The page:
Families with special needs children have a new tax-deferred savings option. The ABLE account also called a 529A savings account, is patterned after the popular 529 savings plan, created to help parents save for a child’s higher education. Like 529 plans, states run ABLE accounts rather than the federal government. These plans emerged after the passage of the Achieving a Better Life Experience (ABLE) Act in 2014.1
ABLE accounts address an underpublicized financial need. While some families open college savings accounts, comparatively few start discrete savings accounts or trusts for children with disabilities. That difference may be partly due to the presumption that “the money will be there” when the child becomes an adult.
The money may not be there; at least, not as much of it as many families hope. State agencies and nonprofit groups are helping the disabled face ongoing funding challenges, including pressure to limit the “entitlements” they distribute. Social Security, which provides Supplemental Security Income (SSI) to millions of disabled adults, faces its own set of issues.
Financially and legally, what changes when a child with special needs turns 18? As an adult, a disabled person becomes eligible for Medicaid and monthly SSI payments, provided they meet the financial requirements, typically only available to those with $2,000 or less in assets. Some special needs adults have more than $2,000 in assets in their name by age 18. Savings accumulate, family gifts and investments are made on behalf of the child, and suddenly, that young person is ineligible for fundamental health care and income benefits.2
ABLE accounts nicely address this dilemma. Money accumulated in a tax-advantaged ABLE account does not count toward that $2,000 total. Even if funds in the account exceed $100,000, the account beneficiary will still be eligible for Medicaid (albeit, ineligible for SSI).1
How large can an ABLE account become? Current ABLE account maximums range from $235,000 to $529,000 (limits vary per state). Account contributions can be made by anyone.1,3
What if the state you live in has no ABLE accounts? Consider opening an account in another state. Some states allow out-of-state residents to participate in their ABLE programs. (It is also worth noting that some states have lower ABLE account fees than other states.)1,3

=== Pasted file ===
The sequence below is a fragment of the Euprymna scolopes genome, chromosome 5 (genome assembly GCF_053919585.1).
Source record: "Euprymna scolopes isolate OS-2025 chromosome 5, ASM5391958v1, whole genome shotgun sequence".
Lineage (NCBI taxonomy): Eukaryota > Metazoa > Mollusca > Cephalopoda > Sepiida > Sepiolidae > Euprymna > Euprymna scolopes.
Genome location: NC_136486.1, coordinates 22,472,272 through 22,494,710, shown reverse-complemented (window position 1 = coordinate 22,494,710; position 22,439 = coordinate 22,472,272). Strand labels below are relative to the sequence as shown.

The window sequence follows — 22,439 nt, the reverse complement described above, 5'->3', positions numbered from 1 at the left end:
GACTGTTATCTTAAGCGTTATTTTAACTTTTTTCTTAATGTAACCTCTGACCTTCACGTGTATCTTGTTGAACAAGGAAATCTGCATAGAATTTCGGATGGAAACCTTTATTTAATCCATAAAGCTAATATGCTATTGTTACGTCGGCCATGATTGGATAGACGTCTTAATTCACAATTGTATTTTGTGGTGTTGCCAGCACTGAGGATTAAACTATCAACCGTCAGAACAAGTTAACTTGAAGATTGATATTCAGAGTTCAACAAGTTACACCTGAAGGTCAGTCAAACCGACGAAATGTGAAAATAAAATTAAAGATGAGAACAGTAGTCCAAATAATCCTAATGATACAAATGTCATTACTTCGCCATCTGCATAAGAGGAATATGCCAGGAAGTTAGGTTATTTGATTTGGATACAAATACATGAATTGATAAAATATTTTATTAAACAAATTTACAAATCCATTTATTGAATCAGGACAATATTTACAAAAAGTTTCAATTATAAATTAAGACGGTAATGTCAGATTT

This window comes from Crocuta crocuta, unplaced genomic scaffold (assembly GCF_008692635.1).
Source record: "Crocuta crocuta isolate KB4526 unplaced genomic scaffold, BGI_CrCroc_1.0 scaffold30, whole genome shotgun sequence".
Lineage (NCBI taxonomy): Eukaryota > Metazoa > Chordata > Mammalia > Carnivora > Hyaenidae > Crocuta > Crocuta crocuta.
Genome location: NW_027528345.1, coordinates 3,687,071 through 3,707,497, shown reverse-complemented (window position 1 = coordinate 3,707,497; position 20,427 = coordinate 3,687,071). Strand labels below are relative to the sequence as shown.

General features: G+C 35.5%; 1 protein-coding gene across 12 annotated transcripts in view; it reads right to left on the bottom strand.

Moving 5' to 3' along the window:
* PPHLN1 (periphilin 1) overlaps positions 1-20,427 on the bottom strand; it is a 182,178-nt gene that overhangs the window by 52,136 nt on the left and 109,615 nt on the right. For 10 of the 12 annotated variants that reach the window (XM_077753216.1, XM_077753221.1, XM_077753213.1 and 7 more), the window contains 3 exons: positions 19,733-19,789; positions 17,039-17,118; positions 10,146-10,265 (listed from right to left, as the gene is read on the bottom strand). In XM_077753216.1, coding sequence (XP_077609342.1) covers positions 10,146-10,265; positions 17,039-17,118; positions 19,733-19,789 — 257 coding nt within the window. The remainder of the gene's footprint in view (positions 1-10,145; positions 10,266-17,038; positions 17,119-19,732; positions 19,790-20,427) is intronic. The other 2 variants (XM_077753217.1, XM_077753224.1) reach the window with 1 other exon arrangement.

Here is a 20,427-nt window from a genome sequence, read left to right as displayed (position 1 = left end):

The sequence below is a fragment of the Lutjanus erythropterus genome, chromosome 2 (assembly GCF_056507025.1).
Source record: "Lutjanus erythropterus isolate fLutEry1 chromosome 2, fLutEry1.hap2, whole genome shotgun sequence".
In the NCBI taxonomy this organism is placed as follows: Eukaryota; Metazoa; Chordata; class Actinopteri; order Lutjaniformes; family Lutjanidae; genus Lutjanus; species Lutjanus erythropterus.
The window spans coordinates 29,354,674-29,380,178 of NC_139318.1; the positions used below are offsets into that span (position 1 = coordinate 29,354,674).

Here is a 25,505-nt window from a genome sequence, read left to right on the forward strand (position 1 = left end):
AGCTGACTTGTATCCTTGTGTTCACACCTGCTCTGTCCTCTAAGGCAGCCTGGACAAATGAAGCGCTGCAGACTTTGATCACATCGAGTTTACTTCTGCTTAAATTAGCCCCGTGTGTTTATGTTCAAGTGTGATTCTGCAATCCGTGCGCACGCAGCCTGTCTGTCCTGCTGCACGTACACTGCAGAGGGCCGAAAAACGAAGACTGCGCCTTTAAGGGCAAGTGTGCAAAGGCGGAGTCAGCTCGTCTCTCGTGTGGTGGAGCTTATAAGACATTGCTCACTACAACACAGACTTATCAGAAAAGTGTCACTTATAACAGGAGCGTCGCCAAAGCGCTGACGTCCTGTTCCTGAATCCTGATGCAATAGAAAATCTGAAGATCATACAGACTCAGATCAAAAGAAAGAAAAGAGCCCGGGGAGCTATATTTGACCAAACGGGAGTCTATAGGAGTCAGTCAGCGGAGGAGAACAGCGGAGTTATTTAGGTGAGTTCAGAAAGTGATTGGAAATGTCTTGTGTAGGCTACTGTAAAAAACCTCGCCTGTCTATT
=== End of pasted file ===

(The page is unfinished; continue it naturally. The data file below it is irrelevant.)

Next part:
ABLE account holders have some new options, thanks to federal tax reform. The Tax Cuts and Jobs Act of 2017 brought notable changes for these accounts. While the basic annual account contribution limit is currently $15,000 for an individual, working ABLE account holders may now contribute employment income to their accounts above that $15,000 threshold, up to the individual federal poverty level set for the preceding calendar year. Also, some ABLE account beneficiaries may be eligible for the Saver’s Credit, a sizable federal tax break.1
You may now roll over up to $15,000 from a standard 529 plan into an ABLE account. One key condition must be met: the beneficiary of the standard 529 plan must either be the same person who is the beneficiary of the ABLE account or a member of the same family as the ABLE account holder.1
ABLE accounts are becoming an important component of special needs planning. The word worth emphasizing here is “component.” The money in an ABLE account alone may not be enough to cover lifetime care expenses for a disabled adult, even if the account is replenished. An ABLE account is usually not a financial “answer” for families with mentally or physically challenged children, but a part of a greater financial strategy that might include a supplemental needs trust or other savings vehicles.
These accounts do have their shortcomings. The biggest drawback of ABLE accounts is that they do nothing for people who become disabled after age 26. You cannot open one for someone older than 26 unless the individual became disabled before reaching that age. Another little-known demerit: states sponsoring ABLE accounts can seek repayment from those accounts for the cost of care covered by Medicaid if the beneficiary dies.1,3
ABLE account contributions are not tax-deductible at the federal level (some states do permit deductions). This tradeoff is made in exchange for tax-deferred earnings and tax-free withdrawals. Withdrawals go untaxed, so long as the money is spent on “qualified disability expenses,” which can range from education, housing, and transportation costs to job training and health care. Nonqualified withdrawals, naturally, are taxable.1
The bottom line? ABLE accounts give families with children who have special needs a new way to save and invest for future needs and expenses.